KUALA LUMPUR: Malaysian entrepreneurs have to think out of the box to tap into the lucrative RM9 trillion-a-year halal products market.
Halal Industry Development Corporation (HDC) vice-president Dr Malik Musharaf said Malaysia was only tapping into less than one per cent of the market, taking in about RM58 billion of the share.
“The global halal eco-system is worth more than US$2.3 trillion (RM9 trillion) annually and is fast gaining attention worldwide.”
He said the halal eco-system cut across many industries, ranging from halal food, non-food products and halal related services industry, including Islamic banking and finance, halal logistic, tourism and healthcare.
“We need our local businesses to be creative in finding ways to tap into all these. With the world's Muslim population being more than 1.8 billion and growing, the need to consume halal-compliant products as a religious obligation also increases,” he said after attending the “Halal Business Sustainability through Branding and Innovation” seminar by HDC and Agensi Inovasi Malaysia (AIM) yesterday, attended by 50 participants from a wide range of industries.
“There is a demand for halal products from non-Muslims seeking the extra security in food safety and quality.” Dr Malik said despite growing global demand, supply of halal products remained low.
“Halal industry players must capitalise on the opportunity to supply halal products as we have the expertise, and also as the Malaysian halal standards have gained consumhubers' acceptance worldwide.
“Adoption of new innovation and branding strategies can better position local halal products in the global marketplace,” he said, citing Nestle as an example.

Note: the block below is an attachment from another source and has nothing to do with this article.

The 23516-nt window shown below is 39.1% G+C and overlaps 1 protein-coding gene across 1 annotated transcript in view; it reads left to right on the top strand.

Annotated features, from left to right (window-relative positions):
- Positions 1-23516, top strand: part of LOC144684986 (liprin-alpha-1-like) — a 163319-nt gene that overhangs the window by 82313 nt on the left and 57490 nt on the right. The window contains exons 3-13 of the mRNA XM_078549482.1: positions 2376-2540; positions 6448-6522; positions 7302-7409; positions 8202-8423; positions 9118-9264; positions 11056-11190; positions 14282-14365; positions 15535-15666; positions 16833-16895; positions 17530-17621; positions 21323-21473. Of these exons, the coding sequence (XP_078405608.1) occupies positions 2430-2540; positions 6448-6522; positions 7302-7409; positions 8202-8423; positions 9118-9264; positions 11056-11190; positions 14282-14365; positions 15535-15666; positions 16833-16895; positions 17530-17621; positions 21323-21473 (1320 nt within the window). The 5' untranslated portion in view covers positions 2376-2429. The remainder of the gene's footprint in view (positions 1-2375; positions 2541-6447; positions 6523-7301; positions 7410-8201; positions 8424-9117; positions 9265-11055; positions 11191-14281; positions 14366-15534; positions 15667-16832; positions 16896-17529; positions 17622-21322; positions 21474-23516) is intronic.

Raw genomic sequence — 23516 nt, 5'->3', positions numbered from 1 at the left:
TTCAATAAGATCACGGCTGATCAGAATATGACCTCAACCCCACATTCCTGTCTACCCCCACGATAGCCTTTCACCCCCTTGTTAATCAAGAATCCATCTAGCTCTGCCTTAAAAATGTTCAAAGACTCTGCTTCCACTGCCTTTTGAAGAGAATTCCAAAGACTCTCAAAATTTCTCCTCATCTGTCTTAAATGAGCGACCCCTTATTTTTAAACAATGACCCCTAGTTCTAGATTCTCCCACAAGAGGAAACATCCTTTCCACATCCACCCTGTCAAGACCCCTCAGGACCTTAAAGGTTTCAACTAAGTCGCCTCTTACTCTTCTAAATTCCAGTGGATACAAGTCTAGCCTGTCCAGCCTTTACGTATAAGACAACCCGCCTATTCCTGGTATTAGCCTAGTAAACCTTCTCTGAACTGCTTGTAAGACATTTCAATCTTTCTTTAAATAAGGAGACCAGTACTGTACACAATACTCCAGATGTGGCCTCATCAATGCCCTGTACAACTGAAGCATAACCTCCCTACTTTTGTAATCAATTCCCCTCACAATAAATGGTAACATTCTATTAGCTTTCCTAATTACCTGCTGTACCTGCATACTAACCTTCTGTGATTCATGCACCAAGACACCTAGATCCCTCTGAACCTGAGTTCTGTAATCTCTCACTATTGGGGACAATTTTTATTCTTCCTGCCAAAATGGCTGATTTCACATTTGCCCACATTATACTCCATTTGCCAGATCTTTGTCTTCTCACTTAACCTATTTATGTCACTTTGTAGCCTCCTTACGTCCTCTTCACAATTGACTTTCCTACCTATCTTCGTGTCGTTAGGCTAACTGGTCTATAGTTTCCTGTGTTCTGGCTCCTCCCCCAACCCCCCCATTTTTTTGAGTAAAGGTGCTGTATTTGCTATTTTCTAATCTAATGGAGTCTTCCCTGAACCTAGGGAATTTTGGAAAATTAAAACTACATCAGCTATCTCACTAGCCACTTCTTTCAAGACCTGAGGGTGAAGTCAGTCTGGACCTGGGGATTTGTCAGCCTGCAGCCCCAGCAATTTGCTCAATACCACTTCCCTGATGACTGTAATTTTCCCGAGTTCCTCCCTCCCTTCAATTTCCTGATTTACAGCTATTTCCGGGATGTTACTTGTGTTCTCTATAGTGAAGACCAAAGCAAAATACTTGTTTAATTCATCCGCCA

“More than 60 per cent of the world market is made up of fast moving consumer goods (FMCG) and in the current climate, the ability to brand and innovate is vital to stay ahead of the business.
“Nestle produces more than 150 halal-certified range of products from beverages, chocolates, dairy, sports to infant nutrition products.”
Dr Malik said the company employed the “farm to folk” system as a foundation for success.
He said HDC was also looking at China and India for future business opportunities.
“India is mostly known for information technology, but there's food and medicine products as well, and China, too. Both countries have a large number Market worth RM9 trillion a year, local entrepreneurs toldof Muslims and they are active in the halal trade worldwide.”
He said HDC provided assistance and facilitated the needs of halal industry players through capacity development initiatives, which include providing training programmes and consultancy services to companies seeking halal certification.
“We also organise halal-related events in collaboration with the International Trade and Industry Ministry and other related agencies, which include Halfest, the nationwide halal transformation programmes, seminars and industry dialogues. The lucrative halal industry presents a host of opportunity for keen entrepreneurs seeking viable business propositions.”
AIM Wealth Creation chief executive officer Mark Rozario said Malaysia was in a unique position to be a global halal hub due to its excellent infrastructure, conducive business environment and well-established policies supporting initiatives by its government.
“Competition in the halal market is tough and players need to break conventions to stand out and succeed. To do so, other than a strong business model and foundation, you need to produce a proper product and brand positioning to make your offering the first choice for consumers.”